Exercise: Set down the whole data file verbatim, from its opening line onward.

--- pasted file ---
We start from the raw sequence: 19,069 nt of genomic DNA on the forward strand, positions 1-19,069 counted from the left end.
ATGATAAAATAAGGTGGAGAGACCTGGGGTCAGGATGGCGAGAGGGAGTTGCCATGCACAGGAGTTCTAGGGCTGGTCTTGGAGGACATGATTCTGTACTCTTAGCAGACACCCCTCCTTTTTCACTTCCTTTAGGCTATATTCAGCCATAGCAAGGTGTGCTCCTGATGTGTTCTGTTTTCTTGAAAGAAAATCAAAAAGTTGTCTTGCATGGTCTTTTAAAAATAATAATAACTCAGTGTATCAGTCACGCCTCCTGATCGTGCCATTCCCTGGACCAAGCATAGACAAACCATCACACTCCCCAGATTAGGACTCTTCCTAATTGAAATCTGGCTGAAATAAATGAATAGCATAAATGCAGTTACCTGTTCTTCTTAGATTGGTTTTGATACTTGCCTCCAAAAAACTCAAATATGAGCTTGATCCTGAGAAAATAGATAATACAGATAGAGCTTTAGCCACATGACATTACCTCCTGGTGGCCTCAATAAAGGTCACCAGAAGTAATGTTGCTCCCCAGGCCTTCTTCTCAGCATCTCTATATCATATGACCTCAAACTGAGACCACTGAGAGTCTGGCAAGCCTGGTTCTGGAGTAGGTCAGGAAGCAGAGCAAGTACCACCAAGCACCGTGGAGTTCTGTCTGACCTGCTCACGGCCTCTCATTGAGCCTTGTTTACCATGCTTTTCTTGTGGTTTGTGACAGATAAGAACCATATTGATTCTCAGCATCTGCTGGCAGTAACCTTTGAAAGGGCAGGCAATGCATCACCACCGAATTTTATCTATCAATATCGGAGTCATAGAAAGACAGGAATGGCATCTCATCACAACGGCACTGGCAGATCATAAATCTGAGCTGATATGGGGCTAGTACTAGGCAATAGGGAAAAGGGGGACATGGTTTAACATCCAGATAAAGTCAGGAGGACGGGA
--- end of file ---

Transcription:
We start from the raw sequence: 19,069 nt of genomic DNA on the forward strand, positions 1-19,069 counted from the left end.
ATGATAAAATAAGGTGGAGAGACCTGGGGTCAGGATGGCGAGAGGGAGTTGCCATGCACAGGAGTTCTAGGGCTGGTCTTGGAGGACATGATTCTGTACTCTTAGCAGACACCCCTCCTTTTTCACTTCCTTTAGGCTATATTCAGCCATAGCAAGGTGTGCTCCTGATGTGTTCTGTTTTCTTGAAAGAAAATCAAAAAGTTGTCTTGCATGGTCTTTTAAAAATAATAATAACTCAGTGTATCAGTCACGCCTCCTGATCGTGCCATTCCCTGGACCAAGCATAGACAAACCATCACACTCCCCAGATTAGGACTCTTCCTAATTGAAATCTGGCTGAAATAAATGAATAGCATAAATGCAGTTACCTGTTCTTCTTAGATTGGTTTTGATACTTGCCTCCAAAAAACTCAAATATGAGCTTGATCCTGAGAAAATAGATAATACAGATAGAGCTTTAGCCACATGACATTACCTCCTGGTGGCCTCAATAAAGGTCACCAGAAGTAATGTTGCTCCCCAGGCCTTCTTCTCAGCATCTCTATATCATATGACCTCAAACTGAGACCACTGAGAGTCTGGCAAGCCTGGTTCTGGAGTAGGTCAGGAAGCAGAGCAAGTACCACCAAGCACCGTGGAGTTCTGTCTGACCTGCTCACGGCCTCTCATTGAGCCTTGTTTACCATGCTTTTCTTGTGGTTTGTGACAGATAAGAACCATATTGATTCTCAGCATCTGCTGGCAGTAACCTTTGAAAGGGCAGGCAATGCATCACCACCGAATTTTATCTATCAATATCGGAGTCATAGAAAGACAGGAATGGCATCTCATCACAACGGCACTGGCAGATCATAAATCTGAGCTGATATGGGGCTAGTACTAGGCAATAGGGAAAAGGGGGACATGGTTTAACATCCAGATAAAGTCAGGAGGACGGGA